There are many problems with economic research on the costs and benefits of intellectual property protections. For one, the most common measure of research output is the rate of patenting; but changing the strength of patents both changes the incentives over doing research and the incentives over patenting that research, introducing a huge bias.
For another, a lot of what you want to measure is pure counterfactual: what would have happened under a different (i.e. stronger or weaker) intellectual property system—but how can we track research that might have happened but didn't actually? There is little info kept on, for example, promising drug compounds that pharmaceutical firms never followed up on.
A third is that patent laws are fairly uniform within countries. Where they vary in practice across areas the industries are often too variegated to accurately compare. There are some variations across the developed world, but aside from the fact that countries systematically vary in relevant ways, small changes in individual countries' policies are rarely big enough to matter. If Denmark changes its standard term length from 17 to 20 years this has very little impact on the incentives international firms face.
Canny researchers have tried to get around some of these problems. For example Lerner (2009) looks at the impact tighter patent protection in Austria has on patenting by Austrians who live in the UK. Though stricter patent provisions did lead to more patenting within a country, it was not associated with extra patenting by nationals abroad.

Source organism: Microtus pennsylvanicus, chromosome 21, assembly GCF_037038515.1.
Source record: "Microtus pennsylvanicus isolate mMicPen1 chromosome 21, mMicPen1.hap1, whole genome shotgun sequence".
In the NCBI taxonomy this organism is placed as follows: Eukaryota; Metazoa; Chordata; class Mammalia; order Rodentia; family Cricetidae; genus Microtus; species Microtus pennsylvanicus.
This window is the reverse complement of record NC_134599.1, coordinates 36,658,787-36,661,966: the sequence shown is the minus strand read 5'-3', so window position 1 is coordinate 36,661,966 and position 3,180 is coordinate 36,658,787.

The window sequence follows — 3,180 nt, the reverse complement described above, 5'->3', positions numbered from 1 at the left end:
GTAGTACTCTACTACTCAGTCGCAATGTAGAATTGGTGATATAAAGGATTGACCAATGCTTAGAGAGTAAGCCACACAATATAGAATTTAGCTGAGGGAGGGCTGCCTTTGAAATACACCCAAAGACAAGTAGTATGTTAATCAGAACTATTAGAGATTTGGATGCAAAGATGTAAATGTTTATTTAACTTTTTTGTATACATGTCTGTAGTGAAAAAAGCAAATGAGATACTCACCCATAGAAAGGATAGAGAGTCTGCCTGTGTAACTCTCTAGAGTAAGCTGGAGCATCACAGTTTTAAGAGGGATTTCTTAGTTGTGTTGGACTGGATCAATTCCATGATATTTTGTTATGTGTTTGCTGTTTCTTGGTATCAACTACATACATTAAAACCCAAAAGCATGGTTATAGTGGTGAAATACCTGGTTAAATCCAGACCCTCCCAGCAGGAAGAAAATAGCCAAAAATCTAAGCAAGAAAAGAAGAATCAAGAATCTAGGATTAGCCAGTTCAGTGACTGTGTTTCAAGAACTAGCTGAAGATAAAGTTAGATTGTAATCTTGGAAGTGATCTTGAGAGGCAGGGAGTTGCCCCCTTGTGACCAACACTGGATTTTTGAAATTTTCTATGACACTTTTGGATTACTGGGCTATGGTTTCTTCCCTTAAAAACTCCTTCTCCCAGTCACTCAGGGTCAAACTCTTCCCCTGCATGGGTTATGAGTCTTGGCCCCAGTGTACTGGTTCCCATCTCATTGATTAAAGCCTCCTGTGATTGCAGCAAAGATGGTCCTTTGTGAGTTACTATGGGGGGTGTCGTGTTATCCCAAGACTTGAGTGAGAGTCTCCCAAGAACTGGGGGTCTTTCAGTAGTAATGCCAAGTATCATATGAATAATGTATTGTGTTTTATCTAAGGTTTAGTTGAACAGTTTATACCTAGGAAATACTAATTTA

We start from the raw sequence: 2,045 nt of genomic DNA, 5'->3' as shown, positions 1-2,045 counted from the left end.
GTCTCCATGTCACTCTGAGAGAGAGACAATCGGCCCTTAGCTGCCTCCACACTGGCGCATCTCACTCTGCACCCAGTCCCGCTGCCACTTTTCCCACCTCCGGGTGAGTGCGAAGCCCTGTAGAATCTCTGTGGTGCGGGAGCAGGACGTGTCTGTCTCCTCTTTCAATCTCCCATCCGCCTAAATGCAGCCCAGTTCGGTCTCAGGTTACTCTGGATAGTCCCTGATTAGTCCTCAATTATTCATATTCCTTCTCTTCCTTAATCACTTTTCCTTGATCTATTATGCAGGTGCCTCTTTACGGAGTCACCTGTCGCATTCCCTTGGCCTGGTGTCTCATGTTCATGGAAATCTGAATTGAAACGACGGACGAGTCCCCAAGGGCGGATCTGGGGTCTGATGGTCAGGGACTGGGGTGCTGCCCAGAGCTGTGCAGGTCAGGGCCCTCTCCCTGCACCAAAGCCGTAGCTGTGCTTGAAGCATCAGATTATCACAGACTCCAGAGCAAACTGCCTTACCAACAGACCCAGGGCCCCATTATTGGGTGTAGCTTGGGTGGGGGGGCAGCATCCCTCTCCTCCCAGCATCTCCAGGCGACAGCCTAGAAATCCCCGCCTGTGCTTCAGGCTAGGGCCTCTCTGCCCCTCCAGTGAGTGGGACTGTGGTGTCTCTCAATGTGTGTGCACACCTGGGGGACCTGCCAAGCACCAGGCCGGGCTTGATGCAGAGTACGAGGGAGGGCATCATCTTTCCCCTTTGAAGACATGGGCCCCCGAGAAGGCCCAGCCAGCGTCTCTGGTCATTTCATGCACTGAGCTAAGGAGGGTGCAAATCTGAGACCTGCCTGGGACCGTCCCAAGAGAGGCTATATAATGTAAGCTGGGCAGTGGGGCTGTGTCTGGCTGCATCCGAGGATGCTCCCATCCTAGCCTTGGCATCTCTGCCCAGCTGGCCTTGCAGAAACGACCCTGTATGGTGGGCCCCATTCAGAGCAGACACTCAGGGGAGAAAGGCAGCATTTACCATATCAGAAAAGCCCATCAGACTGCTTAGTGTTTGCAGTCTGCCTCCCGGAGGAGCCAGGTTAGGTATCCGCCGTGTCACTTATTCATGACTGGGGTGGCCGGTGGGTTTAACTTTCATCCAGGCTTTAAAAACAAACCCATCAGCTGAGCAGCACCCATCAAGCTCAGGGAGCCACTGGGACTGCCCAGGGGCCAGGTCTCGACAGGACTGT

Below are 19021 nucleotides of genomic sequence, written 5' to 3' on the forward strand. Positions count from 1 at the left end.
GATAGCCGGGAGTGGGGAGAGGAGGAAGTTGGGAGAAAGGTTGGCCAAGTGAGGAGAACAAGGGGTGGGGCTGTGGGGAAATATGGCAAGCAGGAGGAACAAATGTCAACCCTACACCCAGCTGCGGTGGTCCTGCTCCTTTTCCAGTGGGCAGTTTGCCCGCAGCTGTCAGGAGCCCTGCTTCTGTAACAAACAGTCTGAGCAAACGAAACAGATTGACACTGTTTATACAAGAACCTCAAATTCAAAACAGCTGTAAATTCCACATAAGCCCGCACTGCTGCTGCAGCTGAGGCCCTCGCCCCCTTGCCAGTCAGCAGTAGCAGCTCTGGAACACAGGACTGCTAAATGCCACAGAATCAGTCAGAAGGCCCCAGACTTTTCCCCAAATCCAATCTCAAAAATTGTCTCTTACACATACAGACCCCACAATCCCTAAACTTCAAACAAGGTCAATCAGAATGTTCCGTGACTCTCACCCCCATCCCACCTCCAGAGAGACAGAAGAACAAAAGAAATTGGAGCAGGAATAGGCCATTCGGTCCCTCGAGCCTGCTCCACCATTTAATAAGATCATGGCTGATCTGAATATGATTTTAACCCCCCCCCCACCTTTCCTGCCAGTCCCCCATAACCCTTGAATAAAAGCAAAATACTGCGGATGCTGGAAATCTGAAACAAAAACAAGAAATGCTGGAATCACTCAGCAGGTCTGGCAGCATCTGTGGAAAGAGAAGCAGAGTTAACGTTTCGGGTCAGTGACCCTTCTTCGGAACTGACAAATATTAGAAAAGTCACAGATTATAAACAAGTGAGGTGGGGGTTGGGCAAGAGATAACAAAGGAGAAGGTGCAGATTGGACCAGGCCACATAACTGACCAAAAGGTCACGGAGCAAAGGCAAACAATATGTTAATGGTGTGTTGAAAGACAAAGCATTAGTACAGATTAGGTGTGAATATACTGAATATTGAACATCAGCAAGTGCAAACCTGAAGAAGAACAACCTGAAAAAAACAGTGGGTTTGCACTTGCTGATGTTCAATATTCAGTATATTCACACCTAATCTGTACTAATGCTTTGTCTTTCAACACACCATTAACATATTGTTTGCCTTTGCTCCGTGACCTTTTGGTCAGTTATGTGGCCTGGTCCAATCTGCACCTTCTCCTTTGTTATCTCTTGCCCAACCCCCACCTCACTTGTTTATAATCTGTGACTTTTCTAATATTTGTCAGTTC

Other research has attempted to measure total Research & Development spending, total scientific papers published, total citations to scientific papers, or even clinical trials and drug approvals, in order to get a better grip on the actual pace of innovation.
A highly interesting new NBER paper by Heidi L. Williams at MIT, entitled "Intellectual Property Rights and Innovation: Evidence from Healthcare Markets" (pdf) lucidly explains these problems and the standard framework for economic research on intellectual property. Viz: does the free market under-provide research without IP? Do the benefits IP rights generate in terms of extra innovation outweigh the costs of restricting an idea's use for 20 years or more?
Williams manages to identify a variation between the delay in commercialising early-stage and late-stage cancer treatments, and hence the effective length of the patent (even though the statutory length is the same). Firms patent when they discover things, not when they commercialise them, and this means that the length of Federal Drug Agency trials and other hold-ups influence how long they actually get a monopoly on a drug's sale. In this context, late-stage cancer drugs are often rushed to market, whereas early-stage cancer drugs take longer to approve (and hence firms get a shorter effective patent).
Williams finds that shorter commercialisation lags lead to more investment in innovation in that area.
Taking advantage of our surrogate endpoint variation, we estimate counterfactual R&D allocations and induced improvements in cancer survival rates that would have been observed if commercialization lags were reduced. Our back-of-the-envelope calculation suggests that the distortion of private research dollars away from long-term projects has quantitatively important implications for the survival outcomes of US cancer patients: we estimate that among one cohort of patients - US cancer patients diagnosed in 2003 - longer commercialization lags generated around 890,000 lost life-years. Valued at $100,000 per life-year lost (Cutler, 2004), the estimated value of these lost life-years is on the order of $89 billion for this single cohort of patients.